New COVID-19 sick pay for California workers approved by lawmakers
California lawmakers passed legislation on Monday to provide most workers with up to two weeks of COVID-19 supplemental paid sick leave, a move policymakers hope will slow the spread of the coronavirus across the state.
“We all are quite aware of the surge of COVID-19 cases, and this act will help ensure that those employees that are sick can take the paid sick leave that they need so all of us are protected,” said Sen. Nancy Skinner (D-Berkeley).
For months, labor unions lobbied legislators and Gov. Gavin Newsom to renew the state’s sick leave mandate that expired in September. The new policy includes many of the same provisions of the 2021 law with some new rules negotiated by the business community to prevent abuse of the system.
The Legislature passed the proposal in conjunction with several other bills that provide companies with relief from unrelated tax limits the state placed on businesses in the early stages of the pandemic, and give Newsom an additional $1.9 billion in state budget funds to address testing, vaccinations, hospital surges and other COVID-19 emergency needs.
“As the Omicron surge intensified, workers screamed from the rooftops about the desperate need to reinstate COVID paid sick leave,” California Labor Federation Executive Secretary-Treasurer Art Pulaski said in a statement. “The governor and Legislature heard frontline workers loud and clear, and we appreciate them acting with urgency to get this done. Once again, California shows it’s a national leader on worker protections and COVID mitigation.”
California officials hope the return of state-mandated COVID-19 sick pay will encourage infected workers to stay home and help slow transmission.
The sick leave policy allows all workers at businesses of 26 or more employees to take paid time off to recover from COVID-19, care for a sick family member, attend a vaccination appointment, recover from immunization or take care of a child who cannot attend school because of virus-related closures or quarantines.
Business interests negotiated to allow companies to require employees to submit proof of a positive test to qualify for more time off after their first 40 hours are exhausted. In addition, the new policy limits workers to three days, or 24 work hours, to attend a vaccine appointment or recover from vaccine-related side effects, another request of business interests.
“California employers continue to do their part to keep employees and the public safe during this pandemic,” Jennifer Barrera, president and CEO of the California Chamber of Commerce, said in a statement. “The COVID-19 supplemental paid sick leave is another example of this, where employers will take on an additional burden to provide leave, but do so in order to protect the broader public.”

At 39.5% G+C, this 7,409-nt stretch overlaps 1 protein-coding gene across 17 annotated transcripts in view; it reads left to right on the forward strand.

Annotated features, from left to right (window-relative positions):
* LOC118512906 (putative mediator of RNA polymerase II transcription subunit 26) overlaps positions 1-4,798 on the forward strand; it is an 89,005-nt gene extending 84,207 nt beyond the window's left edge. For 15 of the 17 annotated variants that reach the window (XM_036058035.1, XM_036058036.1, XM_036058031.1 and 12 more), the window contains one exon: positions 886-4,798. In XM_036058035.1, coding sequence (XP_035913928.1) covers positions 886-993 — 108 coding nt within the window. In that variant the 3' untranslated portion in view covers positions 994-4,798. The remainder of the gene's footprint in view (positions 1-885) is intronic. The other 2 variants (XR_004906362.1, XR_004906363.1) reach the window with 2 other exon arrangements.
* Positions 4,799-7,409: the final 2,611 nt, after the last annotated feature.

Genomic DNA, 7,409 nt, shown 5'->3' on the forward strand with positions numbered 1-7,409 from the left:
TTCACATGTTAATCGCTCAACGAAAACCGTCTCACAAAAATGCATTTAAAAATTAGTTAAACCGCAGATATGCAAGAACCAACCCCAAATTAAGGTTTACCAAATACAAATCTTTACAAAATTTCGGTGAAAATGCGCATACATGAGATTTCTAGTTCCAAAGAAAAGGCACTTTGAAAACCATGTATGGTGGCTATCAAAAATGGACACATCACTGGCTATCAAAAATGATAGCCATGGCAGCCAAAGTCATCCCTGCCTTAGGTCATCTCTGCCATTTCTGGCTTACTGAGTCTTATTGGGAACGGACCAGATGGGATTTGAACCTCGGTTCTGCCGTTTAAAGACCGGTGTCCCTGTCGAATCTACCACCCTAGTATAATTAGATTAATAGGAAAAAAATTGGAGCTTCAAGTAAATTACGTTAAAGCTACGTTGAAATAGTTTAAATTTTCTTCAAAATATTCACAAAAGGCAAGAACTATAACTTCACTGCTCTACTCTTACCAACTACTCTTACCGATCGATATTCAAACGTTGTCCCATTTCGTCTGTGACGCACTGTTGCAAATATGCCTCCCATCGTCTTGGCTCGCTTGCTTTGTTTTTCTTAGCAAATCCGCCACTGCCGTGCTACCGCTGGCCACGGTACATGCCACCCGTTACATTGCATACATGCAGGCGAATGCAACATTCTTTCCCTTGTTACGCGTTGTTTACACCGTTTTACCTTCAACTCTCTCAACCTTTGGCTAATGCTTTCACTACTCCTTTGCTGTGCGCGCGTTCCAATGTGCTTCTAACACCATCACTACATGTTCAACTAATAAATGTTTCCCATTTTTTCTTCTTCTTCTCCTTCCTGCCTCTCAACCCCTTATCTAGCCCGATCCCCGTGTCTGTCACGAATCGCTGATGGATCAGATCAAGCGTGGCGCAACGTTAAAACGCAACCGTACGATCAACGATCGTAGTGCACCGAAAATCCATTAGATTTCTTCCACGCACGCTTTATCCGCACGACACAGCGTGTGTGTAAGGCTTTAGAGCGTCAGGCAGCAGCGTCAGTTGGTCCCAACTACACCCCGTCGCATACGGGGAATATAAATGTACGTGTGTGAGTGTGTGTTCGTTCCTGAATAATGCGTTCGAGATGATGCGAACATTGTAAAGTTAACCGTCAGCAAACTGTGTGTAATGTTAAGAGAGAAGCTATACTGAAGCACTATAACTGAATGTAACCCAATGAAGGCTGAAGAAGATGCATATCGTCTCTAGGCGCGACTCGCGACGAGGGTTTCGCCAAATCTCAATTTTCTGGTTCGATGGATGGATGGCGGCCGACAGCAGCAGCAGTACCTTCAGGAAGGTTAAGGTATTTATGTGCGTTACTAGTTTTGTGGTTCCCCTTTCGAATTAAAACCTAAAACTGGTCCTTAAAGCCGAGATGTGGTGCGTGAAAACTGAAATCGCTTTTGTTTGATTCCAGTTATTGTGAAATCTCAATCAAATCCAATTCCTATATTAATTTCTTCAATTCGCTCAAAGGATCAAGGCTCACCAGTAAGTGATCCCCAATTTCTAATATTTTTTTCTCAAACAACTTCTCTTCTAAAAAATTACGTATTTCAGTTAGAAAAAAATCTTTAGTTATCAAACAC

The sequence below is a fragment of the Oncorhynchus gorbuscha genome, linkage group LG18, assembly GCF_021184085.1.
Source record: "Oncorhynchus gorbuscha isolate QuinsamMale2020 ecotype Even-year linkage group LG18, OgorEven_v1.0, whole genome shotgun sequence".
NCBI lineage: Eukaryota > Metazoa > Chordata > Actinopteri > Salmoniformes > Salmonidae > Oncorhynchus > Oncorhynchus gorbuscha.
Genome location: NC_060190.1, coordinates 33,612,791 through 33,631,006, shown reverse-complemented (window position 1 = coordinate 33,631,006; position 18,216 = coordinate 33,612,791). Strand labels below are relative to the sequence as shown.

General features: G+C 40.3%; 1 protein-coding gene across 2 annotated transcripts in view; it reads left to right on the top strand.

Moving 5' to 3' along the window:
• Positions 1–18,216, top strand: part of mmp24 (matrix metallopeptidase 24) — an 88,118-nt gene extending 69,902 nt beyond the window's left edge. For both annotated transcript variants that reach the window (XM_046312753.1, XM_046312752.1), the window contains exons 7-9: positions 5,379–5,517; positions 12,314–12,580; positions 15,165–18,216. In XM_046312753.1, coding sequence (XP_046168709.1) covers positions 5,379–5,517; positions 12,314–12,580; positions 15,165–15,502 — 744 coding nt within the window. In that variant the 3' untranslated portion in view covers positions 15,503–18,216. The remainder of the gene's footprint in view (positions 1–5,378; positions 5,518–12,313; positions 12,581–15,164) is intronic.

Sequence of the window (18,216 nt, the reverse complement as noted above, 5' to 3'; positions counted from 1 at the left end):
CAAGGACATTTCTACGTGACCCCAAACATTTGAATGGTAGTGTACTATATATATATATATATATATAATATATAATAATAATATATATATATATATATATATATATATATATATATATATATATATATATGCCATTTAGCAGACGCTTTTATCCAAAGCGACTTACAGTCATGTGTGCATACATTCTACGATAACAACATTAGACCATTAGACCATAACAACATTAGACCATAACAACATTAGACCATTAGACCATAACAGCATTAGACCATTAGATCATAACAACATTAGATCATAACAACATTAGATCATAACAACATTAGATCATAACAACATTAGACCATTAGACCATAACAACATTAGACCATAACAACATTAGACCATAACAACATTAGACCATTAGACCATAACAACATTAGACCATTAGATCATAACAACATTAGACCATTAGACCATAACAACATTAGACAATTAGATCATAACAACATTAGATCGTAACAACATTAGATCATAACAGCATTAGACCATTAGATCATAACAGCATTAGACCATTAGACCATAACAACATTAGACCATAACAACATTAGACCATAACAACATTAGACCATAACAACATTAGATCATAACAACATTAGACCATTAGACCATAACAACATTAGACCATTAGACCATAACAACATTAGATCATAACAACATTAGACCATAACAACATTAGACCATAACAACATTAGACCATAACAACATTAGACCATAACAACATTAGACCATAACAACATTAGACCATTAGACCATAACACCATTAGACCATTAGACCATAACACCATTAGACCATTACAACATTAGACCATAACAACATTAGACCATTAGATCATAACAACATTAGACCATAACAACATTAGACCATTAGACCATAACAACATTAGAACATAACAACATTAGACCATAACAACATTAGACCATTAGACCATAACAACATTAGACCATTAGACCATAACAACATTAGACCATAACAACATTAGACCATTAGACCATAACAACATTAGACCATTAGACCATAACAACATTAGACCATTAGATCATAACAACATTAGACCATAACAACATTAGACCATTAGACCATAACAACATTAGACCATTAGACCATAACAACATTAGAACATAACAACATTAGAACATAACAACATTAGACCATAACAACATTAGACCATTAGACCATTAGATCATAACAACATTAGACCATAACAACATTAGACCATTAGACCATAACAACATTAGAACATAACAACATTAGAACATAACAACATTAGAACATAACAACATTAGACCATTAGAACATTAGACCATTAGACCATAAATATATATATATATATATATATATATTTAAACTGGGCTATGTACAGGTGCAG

Assemblymember Vince Fong (R-Bakersfield) voted against the sick leave legislation, saying it would hurt small businesses. Federal tax credits that offset California’s last sick leave mandate expired last year, and Fong questioned why California would not provide a new tax credit or exemption for employers.
“This policy that is being rushed through the Legislature needs a tremendous amount more debate and discussion,” he said. “This proposal is going to layer additional costs and burdens on top of an already difficult business environment.”
As part of the agreement between the governor and legislative leaders to extend sick leave, the legislation was tied to several other proposals in Newsom’s 2022-2023 budget plan last month that restore tax credits the state suspended and capped two years ago when officials feared the pandemic would damage the state’s economy.
California would spend $2.7 billion on new efforts to respond to COVID-19 cases under a budget proposal Gov. Gavin Newsom will send to lawmakers next week.
In 2020, the state suspended net operating loss deductions for corporate and individual taxpayers with business income of $1 million or more in tax years 2020, 2021 and 2022. One of the bills passed Monday would end the suspension of the tax credit one year early.
The legislation also removes a $5-million cap on most other business tax credits that were previously limited through the end of 2022. The bill allows businesses to receive a refund for any amounts in excess of the cap that could not be used in 2020 and 2021, or use the unused credits to offset taxes for the next five years.
The bills passed Monday also create tax conformity in California with federal Restaurant Revitalization Fund and Shuttered Venue Operators grants that supported restaurants, bars and other businesses during the pandemic.
As part of the deal, lawmakers approved an additional $1.9 billion for California’s COVID-19 emergency fund. The funding includes $1.6 billion to the Department of Public Health for contact tracing, hospital surge, state response, statewide testing, vaccine distribution and administration, and information technology. Legislators approved an additional $205.5 million for the California Department of Corrections and Rehabilitation to provide care for COVID-19, minimize exposure to the virus and boost testing in state prisons.
With Newsom’s signature expected this week, the sick leave legislation will be retroactive to Jan. 1 and expire on Sept. 30.
The stories shaping California
Get up to speed with our Essential California newsletter, sent six days a week.
You may occasionally receive promotional content from the Los Angeles Times.